It embraces over 10,000 acres, including the Blue Hill reservation (about 5000 acres), the highest land in eastern Massachusetts, a beautiful reservation of forest, crag and pond known as Middlesex Fells, two large beach bath reservations on the harbour at Revere and Hull (Nantasket), and the boating section of the Charles river.
As early as 1293 trade was carried on with Bayonne, and six years later a receiver of customs on wool and wool-fells is mentioned at Weymouth, while wine was imported from Aquitaine.
It is obvious that if the derivation be correct, the significance of the name, which in itself denotes only " He falls" or "He fells," must be learned, if at all, from early Israelitish conceptions of the nature of Yahweh rather than from etymology.
That home was situated on the border of the Middlesex Fells, a rough and rocky woodland, 4000 acres in extent, as wild and savage in many places as the primeval forest.
From Boston, and in the development of a magnificent park system of woods, fells, river-banks and seashore, unrivalled elsewhere in the country.
All the gods, even Zeus, hate him, but his bitterest enemy is Athena, who fells him to the ground with a huge stone.
A Life of George Fox, by Dr Thomas Hodgkin; The Fells of Swarthmoor Hall, by Maria Webb; and The Life and Character of George Fox, by John Stephenson Rowntree, are valuable.
The streets of Winchester are heavily shaded, the view as presented from the neighbouring hills being that of a continuous forest stretching from the beautiful Mystic Valley parkway (of the Metropolitan park system), of which more than one-half (50.2 acres) is in the southern part of the township, to the Middlesex Fells Reservation (another Metropolitan park), of which 261.9 acres are in the eastern part; and there are a large public playground and a common.
In prehistoric times the lion was spread over the greater part of Europe; and if, as is very probable, the so-called Fells atrox be inseparable, its range also included the greater part of North America.
- Lion and Lioness (Fells leo).
The lion belongs to the genus Fells of Linnaeus (for the characters and position of which see Carnivora), and differs from the tiger and leopard in its uniform colouring, and from all the other Felidae in the hair of the top of the head, chin and neck, as far back as the shoulder, being not only much longer, but also differently disposed from the hair elsewhere, being erect or directed forwards, and so constituting the characteristic ornament called the mane.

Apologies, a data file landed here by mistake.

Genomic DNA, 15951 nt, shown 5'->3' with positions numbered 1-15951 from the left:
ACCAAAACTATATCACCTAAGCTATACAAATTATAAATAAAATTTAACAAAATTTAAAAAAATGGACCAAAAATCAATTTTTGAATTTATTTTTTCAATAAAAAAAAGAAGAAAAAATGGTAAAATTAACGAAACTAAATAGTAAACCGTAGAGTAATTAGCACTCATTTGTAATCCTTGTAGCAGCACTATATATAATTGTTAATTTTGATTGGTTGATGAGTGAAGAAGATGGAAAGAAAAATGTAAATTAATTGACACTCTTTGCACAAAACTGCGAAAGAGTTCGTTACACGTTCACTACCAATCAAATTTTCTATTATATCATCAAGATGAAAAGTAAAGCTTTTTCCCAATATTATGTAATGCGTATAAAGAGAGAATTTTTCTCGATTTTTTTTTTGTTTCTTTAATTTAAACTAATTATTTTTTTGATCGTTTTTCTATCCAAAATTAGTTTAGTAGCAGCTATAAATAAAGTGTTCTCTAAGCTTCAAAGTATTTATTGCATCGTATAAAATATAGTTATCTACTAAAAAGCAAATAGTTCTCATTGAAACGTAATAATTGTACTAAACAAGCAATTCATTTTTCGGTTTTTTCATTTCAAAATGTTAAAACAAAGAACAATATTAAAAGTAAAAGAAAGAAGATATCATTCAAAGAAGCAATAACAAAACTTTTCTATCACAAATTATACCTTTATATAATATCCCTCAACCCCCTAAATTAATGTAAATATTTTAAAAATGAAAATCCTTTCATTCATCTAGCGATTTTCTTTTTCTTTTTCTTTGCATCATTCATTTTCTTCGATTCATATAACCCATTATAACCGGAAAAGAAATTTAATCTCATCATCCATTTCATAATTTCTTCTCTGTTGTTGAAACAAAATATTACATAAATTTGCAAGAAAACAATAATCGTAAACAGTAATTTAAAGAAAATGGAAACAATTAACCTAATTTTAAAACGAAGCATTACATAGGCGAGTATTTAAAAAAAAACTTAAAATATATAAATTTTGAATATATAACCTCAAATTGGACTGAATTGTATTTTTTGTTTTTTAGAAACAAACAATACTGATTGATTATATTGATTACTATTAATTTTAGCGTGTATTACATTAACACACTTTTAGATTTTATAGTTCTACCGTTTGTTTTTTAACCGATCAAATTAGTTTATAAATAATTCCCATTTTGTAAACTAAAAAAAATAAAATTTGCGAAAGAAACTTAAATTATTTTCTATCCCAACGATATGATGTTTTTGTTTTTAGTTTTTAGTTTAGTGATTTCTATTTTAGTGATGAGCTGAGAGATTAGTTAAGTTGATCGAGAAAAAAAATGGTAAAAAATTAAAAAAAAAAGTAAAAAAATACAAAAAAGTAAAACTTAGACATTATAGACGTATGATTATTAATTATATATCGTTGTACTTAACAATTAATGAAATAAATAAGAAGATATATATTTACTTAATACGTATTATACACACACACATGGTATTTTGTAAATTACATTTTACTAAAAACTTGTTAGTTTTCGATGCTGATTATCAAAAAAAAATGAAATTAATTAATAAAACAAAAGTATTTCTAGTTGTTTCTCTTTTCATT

Of broken, hilly country, in which is a part of the state park of Middlesex Fells; it includes the villages of Melrose, Melrose Highlands, Wyoming and Fells.
The principal products are rubber shoes (at the village of Fells), skirts (at the village of Wyoming), and leather and silverware (at Melrose Highlands).
In August 1648, they crossed the border, leaving the fanatics to arm in their rear, but Cromwell, by a rapid march across the fells, caught and utterly routed them at Preston and on the line of the Ribble, taking captive the infantry and Hamilton, who was sent to the block.
It breeds abundantly in some seasons on the fells of Lapland, its appearance depending chiefly on the presence of lemmings (Lemmus norvegicus), on which it mainly preys.
Of Jones's Falls is known as East Baltimore, and is in turn nominally divided into Fells' Point to the S.
The depth is continued with an increased width for a mile and a quarter to near Fells' Point, where the width is contracted to one-fourth of a mile with a depth of 16 ft.
In 1797 Baltimore received its first charter, having been governed until then from Annapolis and through commissions with very limited powers; at the same time the Fells' Point settlement, founded about 1730 by William Fells, a ship carpenter, was annexed.
It is almost restricted to the fells of Westmorland, and is probably nearly related to the Scotch Black-face.